Finally, the women of the Peter Pan universe are getting the sequel they really deserve. The Lost Girls, a new movie about Peter Pan and four generations of Darling women, shows the trials and tribulations as characters such as Wendy, Tiger Lily, and Tinker Bell carry on with their lives post-Pan, and really paints Peter out to be a villain after all.
Based on Laurie Fox's 2003 book with the same name, The Lost Girls will follow the story of Peter Pan returning to find Wendy years after the original movie took place and discovering that he's angry she had "betrayed" him by, well, growing up, according to HelloGiggles. Given that he cannot have Wendy, Peter then convinces Jane, her daughter, to go to Neverland with him. Eventually, Jane grows up, too, and Peter comes back once more for her daughter, Margaret. In a cunning and almost villainous plot twist, J.M. Barrie's original story of Peter Pan described him continuing to come for Darling women so long as they are "gay and innocent and heartless." So, yeah. Wow.
Though pretty much any woman would agree that Peter Pan syndrome is no longer cute after age 12 and a failure-to-launch situation is certainly grounds for the protagonist to become the antagonist, The Lost Girls seems to really take the story to a whole new level.
As for who will be taking on these innovative and iconic roles, Ellen Burnstyn, Emma Thompson, Gaia Wise, and Livia De Paolis have all been cast in the upcoming movie, according to Deadline. Burnstyn will play Wendy's grandmother, while Thompson will play her mother, Jane, and Wise will play Wendy's daughter, Berry.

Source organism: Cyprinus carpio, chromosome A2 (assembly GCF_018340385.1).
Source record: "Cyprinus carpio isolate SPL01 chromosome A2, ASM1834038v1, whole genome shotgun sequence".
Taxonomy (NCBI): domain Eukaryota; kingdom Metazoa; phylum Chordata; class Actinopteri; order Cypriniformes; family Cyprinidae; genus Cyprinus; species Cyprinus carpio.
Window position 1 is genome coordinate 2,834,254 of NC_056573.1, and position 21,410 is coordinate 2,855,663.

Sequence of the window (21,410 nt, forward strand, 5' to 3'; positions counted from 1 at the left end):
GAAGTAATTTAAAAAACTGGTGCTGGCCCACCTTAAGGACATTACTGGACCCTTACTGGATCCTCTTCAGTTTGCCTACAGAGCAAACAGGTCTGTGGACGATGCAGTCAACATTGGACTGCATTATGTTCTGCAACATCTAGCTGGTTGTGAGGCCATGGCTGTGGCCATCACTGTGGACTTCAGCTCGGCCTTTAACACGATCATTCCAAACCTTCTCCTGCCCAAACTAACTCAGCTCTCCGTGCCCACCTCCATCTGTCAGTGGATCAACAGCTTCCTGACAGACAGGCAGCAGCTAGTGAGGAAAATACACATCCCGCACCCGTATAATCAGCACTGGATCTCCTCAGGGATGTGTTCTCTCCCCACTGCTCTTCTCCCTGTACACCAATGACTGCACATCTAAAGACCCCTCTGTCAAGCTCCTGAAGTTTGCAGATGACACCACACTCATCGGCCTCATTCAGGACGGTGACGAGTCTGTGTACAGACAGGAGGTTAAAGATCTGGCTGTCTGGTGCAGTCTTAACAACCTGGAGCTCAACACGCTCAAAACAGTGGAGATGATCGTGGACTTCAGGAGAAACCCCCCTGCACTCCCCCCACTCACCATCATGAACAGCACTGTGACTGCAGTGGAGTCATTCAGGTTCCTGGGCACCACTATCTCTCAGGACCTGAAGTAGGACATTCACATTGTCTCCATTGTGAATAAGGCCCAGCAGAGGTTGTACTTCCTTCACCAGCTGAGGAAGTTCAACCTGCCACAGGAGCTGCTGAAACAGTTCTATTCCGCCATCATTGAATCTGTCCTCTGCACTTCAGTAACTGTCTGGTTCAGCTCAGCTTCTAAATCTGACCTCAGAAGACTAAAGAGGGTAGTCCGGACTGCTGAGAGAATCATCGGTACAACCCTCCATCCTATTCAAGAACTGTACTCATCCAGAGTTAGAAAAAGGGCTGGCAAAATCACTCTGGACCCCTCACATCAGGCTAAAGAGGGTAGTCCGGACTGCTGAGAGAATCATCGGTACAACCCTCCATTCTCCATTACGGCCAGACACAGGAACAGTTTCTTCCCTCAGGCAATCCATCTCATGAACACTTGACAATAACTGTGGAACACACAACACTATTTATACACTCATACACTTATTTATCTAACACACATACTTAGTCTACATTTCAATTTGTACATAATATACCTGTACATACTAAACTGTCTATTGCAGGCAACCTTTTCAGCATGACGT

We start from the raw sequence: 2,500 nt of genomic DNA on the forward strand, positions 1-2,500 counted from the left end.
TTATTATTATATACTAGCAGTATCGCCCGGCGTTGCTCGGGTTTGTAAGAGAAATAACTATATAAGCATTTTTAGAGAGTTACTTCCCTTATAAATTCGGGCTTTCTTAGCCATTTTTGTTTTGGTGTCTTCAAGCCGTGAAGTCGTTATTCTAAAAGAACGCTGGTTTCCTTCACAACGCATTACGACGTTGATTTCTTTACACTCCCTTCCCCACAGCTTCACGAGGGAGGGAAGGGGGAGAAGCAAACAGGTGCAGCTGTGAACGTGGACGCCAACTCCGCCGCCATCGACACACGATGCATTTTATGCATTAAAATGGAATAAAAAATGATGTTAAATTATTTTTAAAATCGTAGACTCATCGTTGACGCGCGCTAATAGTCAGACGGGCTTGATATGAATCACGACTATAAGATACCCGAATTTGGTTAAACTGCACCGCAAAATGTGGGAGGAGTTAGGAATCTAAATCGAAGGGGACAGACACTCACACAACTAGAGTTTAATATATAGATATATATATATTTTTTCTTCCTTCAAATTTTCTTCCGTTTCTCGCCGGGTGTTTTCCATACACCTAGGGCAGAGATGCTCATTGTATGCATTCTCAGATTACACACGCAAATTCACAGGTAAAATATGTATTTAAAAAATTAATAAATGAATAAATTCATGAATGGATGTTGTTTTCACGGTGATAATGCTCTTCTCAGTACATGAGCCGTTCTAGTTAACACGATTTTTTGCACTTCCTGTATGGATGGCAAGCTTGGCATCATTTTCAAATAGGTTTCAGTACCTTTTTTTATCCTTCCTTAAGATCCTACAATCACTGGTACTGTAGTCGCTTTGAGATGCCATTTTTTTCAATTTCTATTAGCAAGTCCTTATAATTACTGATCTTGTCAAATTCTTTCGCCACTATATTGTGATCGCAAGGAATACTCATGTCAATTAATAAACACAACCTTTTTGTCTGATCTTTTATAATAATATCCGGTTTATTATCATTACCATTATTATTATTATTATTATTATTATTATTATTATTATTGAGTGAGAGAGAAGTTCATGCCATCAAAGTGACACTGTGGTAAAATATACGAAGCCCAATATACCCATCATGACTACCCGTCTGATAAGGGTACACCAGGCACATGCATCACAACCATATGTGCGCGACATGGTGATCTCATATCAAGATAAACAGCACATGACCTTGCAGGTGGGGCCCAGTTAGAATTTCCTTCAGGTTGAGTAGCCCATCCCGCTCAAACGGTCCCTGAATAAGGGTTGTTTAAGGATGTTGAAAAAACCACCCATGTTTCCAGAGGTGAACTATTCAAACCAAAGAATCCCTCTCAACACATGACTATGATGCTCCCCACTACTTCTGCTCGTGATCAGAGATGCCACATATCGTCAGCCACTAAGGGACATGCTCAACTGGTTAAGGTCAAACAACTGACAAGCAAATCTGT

“Like her grandmother and her mother Jane, Wendy must escape Pan’s hold on her and the promises he desperately wants her to keep. As her daughter Berry comes into Peter’s orbit, Wendy must fight to save her relationship with her daughter, while reconciling her legacy," the official plot description explains, according to Vulture.
De Paolis, who adapted the script and will be directing as well as starring in the film, told Deadline that the film is somewhat of a long-coming legacy for her, sharing: "I have been fascinated with the hidden meanings of fairy tales since childhood, so when I read Laurie Fox’s novel The Lost Girls I was immediately on board with the way she reinvents J.M. Barrie’s timeless fairytale for a contemporary audience."
Executive producer Kirk D’Amico told ComicBook.com in a statement that it's as timely a story as ever: "We are delighted to be working with the producers and with writer/director Livia de Paolis who has a vision for this retelling of the Peter Pan story in the 'Me Too' era... The strong material has attracted an equally strong cast."
Though few other details about the film are available, seeing Peter Pan in the role of a young man haunting a bloodline of women and essentially trying to capture them and ensure they never grow up or leave his childlike fantasy is honestly pretty chilling and will certainly change the way most people will see the animated film.